Despite Monday’s decision, Gov. Evers’ power to issue multiple emergency orders during a single pandemic, as well as a mask mandate, may still be challenged. The Milwaukee Journal Sentinel ominously notes: “Nearly a dozen GOP lawmakers told the Milwaukee Journal Sentinel they would vote to end the health emergency order, and mask mandate, if the lawsuit didn’t go their way.”

And oh yeah, WILL plans to appeal the decision, natch.

“It is with regret that the Judge held that the Governor of the State of Wisconsin can rule the state by decree for an unlimited amount of time with the acquiescence of the legislature,” WILL President Rick Esenberg said in a statement. “We look forward to making an appeal on this critical constitutional matter.”

Here’s Waterman’s full decision:

The plaintiffs commenced this suit to challenge the governor’s authority to issue Executive Order 90, which declared a public health emergency related to COVID-19. Section 323.10 allows the governor to declare a public health emergency for up to 60 days, unless extended by the legislature. The plaintiffs believe that the governor exceeded his statutory authority by declaring public health emergencies on three separate occasions, each related to the same health crisis – COVID-19. By doing so, the plaintiffs argue, the governor has exceeded his authority by essentially extending a state of emergency past 60 days. The plaintiffs ask for a temporary injunction while their case plays out in the courts.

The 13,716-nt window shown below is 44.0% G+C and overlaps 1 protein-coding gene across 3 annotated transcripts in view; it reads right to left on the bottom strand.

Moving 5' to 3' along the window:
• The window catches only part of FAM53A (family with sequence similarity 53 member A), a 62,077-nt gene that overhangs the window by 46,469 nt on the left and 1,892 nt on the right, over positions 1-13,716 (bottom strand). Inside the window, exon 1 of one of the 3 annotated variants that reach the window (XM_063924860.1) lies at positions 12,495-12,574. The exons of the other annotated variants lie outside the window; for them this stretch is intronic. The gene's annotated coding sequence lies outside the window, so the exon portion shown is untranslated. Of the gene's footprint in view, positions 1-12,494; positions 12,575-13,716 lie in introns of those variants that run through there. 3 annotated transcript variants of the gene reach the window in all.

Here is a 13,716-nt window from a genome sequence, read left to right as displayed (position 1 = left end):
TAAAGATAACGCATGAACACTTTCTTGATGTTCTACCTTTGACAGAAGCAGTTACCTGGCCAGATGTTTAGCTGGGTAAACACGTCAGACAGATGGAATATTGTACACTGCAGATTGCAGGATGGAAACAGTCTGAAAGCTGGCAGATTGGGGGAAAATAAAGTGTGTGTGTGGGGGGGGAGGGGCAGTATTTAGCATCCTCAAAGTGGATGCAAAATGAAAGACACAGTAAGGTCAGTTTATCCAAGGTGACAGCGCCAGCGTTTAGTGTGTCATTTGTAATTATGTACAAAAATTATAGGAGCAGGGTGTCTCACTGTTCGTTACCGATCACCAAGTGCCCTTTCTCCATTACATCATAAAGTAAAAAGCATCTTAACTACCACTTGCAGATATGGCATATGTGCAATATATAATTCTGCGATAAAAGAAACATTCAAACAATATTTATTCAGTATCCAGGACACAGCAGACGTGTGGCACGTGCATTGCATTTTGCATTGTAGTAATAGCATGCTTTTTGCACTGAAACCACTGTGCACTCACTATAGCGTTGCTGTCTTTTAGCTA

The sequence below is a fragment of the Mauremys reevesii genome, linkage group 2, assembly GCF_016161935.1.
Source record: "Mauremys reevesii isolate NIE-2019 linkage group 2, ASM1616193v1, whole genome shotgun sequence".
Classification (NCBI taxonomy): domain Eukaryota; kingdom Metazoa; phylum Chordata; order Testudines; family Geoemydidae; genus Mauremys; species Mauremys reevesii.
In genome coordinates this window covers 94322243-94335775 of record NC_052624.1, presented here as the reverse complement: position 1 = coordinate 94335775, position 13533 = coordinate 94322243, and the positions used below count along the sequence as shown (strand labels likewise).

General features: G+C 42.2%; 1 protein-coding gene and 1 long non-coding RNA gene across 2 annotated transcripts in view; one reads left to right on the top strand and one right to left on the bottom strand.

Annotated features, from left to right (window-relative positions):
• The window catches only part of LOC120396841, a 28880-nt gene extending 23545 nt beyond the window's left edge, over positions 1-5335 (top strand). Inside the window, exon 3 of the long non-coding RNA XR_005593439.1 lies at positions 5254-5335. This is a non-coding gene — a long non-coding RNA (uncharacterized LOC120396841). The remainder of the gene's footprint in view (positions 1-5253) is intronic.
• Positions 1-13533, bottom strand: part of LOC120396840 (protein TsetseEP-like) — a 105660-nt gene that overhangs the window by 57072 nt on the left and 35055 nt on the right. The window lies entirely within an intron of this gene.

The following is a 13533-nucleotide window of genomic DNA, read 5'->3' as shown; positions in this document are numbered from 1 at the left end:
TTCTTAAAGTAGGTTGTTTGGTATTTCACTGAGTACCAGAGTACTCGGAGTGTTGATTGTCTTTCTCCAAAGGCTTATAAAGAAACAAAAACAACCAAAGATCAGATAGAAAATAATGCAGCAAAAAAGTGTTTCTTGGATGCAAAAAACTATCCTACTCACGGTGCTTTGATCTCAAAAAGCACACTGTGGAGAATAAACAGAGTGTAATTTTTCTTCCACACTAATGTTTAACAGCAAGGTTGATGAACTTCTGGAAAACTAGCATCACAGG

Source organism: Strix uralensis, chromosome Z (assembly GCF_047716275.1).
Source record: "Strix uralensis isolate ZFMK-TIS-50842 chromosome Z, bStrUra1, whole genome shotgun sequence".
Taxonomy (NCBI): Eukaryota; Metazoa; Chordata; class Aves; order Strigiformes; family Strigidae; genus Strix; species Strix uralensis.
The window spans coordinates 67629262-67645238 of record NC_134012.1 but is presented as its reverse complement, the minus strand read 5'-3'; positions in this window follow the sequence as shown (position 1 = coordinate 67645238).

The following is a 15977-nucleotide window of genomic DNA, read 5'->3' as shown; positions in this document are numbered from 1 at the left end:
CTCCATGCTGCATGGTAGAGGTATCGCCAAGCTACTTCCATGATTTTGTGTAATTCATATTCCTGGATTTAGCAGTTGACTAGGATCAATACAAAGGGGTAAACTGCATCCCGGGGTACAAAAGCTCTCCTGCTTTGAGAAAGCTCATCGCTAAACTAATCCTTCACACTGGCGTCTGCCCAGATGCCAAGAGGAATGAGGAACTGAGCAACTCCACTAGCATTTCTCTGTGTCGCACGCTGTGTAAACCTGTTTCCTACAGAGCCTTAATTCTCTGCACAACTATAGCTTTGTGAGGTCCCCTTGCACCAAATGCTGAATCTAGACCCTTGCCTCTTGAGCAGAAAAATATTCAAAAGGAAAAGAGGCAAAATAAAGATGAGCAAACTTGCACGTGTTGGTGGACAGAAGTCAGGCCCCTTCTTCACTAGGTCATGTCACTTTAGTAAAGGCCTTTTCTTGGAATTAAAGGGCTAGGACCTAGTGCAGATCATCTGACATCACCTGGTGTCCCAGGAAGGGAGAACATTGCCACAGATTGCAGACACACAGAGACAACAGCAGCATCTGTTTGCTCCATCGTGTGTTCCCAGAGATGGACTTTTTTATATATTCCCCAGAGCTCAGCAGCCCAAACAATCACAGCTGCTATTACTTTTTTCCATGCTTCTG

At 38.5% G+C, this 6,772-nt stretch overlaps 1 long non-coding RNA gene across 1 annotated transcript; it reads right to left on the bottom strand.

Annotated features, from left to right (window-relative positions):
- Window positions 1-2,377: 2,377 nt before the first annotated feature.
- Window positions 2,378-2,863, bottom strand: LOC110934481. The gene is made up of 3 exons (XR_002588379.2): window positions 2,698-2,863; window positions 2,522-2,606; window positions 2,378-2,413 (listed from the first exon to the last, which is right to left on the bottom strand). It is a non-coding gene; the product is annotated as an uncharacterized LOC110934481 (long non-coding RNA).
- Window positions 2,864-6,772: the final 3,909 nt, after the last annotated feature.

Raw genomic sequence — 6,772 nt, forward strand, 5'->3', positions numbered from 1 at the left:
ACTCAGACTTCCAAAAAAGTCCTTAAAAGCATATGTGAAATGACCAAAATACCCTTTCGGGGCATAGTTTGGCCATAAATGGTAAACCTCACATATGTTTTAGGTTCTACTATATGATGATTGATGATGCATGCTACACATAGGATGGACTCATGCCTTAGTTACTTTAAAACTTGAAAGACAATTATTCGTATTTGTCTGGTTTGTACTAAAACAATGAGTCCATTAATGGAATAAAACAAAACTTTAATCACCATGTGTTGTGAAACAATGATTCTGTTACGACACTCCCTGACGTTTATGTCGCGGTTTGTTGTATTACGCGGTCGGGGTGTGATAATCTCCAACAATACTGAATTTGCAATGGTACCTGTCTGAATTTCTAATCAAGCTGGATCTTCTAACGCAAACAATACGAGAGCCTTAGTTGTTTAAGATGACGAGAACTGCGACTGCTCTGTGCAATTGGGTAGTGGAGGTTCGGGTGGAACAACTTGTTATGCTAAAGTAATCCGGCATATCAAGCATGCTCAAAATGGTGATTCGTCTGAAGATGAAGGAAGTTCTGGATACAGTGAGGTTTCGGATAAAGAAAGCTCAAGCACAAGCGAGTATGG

Temporary injunctions are not issued lightly. “Temporary injunctions are to be issued only when necessary to preserve the status quo.” Werner v. A. L. Grootemaat & Sons, Inc., 80 Wis. 2d 513, 520, 259 N.W.2d 310, 313–14 (1977). Temporary injunctions freeze the litigants’ condition until the merits of the case can be adjudicated at a final hearing. Plaintiffs in this case don’t ask to preserve the status quo; they ask to change it. They ask the Court to give them the ultimate relief sought in their lawsuit – i.e. termination of Executive Order 90. The Supreme Court has stated on several occasions that where the issuance of a temporary injunction would have the effect of granting all the relief that could be obtained by a final decree, and would practically dispose of the whole case, it ordinarily will not be granted unless the complainant’s right to relief is clear. Codept, Inc. v. More-Way N. Corp., 23 Wis. 2d 165, 172, 127 N.W.2d 29, 34 (1964).